Slave, Partner, Pest or God: What do we see in Asian elephants?

In a well-known Buddhist parable, a group of blind men are introduced to an elephant. Each man touches one part of the elephant’s body, getting acquainted with the trunk, leg or tail, but none of them gains an understanding of the animal as a whole.   

In the same way, examining a single facet of elephant nature reveals little. They are fascinatingly complex animals and our relationship to them is accordingly convoluted. The trainability, strength and majesty of Asian elephants in particular has attracted us for at least 4,000 years and our interactions have taken on an astonishing array of forms.

We’ve come up with a myriad of ways to harness the mammoth mammals’ physical assets. Reaching heights of three metres and weighing up to 5000kg, these elephants were no doubt formidable when countering Alexander the Great in battle in 326BC. Outside of the military they have transported people and goods over tough terrain, logged forests, built roads, and ploughed fields. And strength isn’t their only marketable feature: Charisma has made them profitable street beggars, circus performers and tourist attractions.

Asian elephants are also important cultural icons across South Asia. They have appeared on past national flags of Thailand and Laos, served as symbols for political parties and bear religious significance for Hindus and Buddhists.      

It’s clear that Asian elephants will continue to be admired and revered as they have always been. What’s less certain is how these giants will fit into an era of shrinking habitat, shifting economies and changing cultural attitudes.

These three snapshots reveal transformations the human-elephant relationship is currently undergoing and offer clues on where it might be headed.

Laid-off Loggers

Photo by Suriya99 / Shutterstock
Photo by Suriya99 / Shutterstock

Previously thousands of captive elephants were used to remove logs from Southeast Asian jungles that machines couldn’t penetrate. Although the work was strenuous, elephants were protected by strict labour laws. Skilled handlers known as mahouts or oozies benefitted from employment in the industry. But widespread deforestation was the result, and this led governments to curb the timber trade. Now in Myanmar and Thailand, elephant—and mahout—unemployment is a real problem.

Some former loggers are getting second careers in tourism. Attractions range from ventures where elephants and handlers are treated poorly to conservation-minded organisations striving to serve people and pachyderms’ best interests. Tourists may experience the ellies relaxing, giving rides, or even playing polo.

Another approach is to set the elephants free. The Elephant Reintroduction Foundation has released over 100 formerly-captive elephants into managed forest reserves in Thailand since 2002. However this requires vast expanses of jungle where they won’t come into conflict with humans. Considering habitat loss is their biggest conservation threat, there might not be enough room for all to return to the wild. And what about the livelihoods and traditions of the mahouts?

Performers to Pensioners

After 145 years as a staple act, elephants performed at a Ringling Bros. circus for the last time in May of this year. The final cohort of 11 individuals has retired to the Ringling Bros. and Barnum and Bailey Center for Elephant Conservation in central Florida, where they will live out the rest of their days away from the limelight.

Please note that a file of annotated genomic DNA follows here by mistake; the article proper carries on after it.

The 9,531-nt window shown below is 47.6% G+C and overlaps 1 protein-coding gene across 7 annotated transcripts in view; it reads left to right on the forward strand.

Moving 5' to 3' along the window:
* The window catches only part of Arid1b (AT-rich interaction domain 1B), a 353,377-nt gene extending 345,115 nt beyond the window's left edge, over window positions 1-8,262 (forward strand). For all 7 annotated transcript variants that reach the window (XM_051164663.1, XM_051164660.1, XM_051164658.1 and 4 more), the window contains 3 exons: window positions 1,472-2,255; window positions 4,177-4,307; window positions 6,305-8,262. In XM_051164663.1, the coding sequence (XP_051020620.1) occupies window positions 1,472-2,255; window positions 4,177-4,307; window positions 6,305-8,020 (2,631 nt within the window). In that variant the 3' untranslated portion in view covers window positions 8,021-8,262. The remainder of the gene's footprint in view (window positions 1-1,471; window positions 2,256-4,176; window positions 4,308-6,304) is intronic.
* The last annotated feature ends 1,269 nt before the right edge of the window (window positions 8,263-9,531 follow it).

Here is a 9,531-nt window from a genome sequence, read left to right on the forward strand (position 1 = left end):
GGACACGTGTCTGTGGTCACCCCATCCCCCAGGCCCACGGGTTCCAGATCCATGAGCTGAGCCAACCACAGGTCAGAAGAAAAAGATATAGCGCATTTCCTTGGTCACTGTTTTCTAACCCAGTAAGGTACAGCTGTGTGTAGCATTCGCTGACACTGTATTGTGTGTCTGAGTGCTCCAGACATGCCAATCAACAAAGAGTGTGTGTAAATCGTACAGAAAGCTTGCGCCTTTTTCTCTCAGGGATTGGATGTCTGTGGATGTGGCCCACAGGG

The circus decided to pull the elephants in response to several cities outlawing the use of the ankus, a hook-like tool staff used to manage the elephants. Public pressure was a factor, with activists contending that circus staff had abused the animals with the ankus and in other ways.

The 200-acre Center for Elephant Conservation opened in 1995 and serves as a breeding facility and home for retired elephants. While they won’t have to do tricks there, critics are concerned the retirees could be too confined and bored to live happily.

Conflict and Conservation

While the challenges above apply to captive elephants—roughly one third of the species’ population— their wild counterparts have problems of their own. The species is endangered, occupying only about 5-6% of its historical range.  

Asian elephants inhabit some of Earth’s most densely-populated areas. The human population is increasing by 1-3% across their range while forest habitat is shrinking and fragmenting. This leads to more frequent conflict between elephants and humans, sometimes fatal. It also isolates herds from each other, decreasing genetic diversity and negatively impacting breeding and survival.

Fortunately many conservation initiatives are underway. Organisations such as WWF, NCF and WCS are working with governments and locals to protect habitat, reduce interspecies conflict and clamp down on poaching and illegal trade. Innovative strategies to prevent human-elephant conflict include using TV and bulk-SMS alert systems to warn Indian villagers about the herds’ whereabouts and employing trained captive elephants to guide wild ones away from Indonesian communities.

Seeing a Way Forward

Photo by Kagai19927 / Shutterstock
Photo by Kagai19927 / Shutterstock

The fate of Asian elephants, both captive and wild, rests in human hands. So far, although we marvel at them and benefit from their efforts, our treatment of their kind has frequently been abusive, exploitative and violent. But we’re getting a clearer picture of these intelligent, emotional animals and our relationship to them, and our concern for their welfare is growing. Perhaps this improved vision will help us resolve the complex economic, cultural and social issues surrounding our interactions in a way that allows both our species to coexist and thrive.

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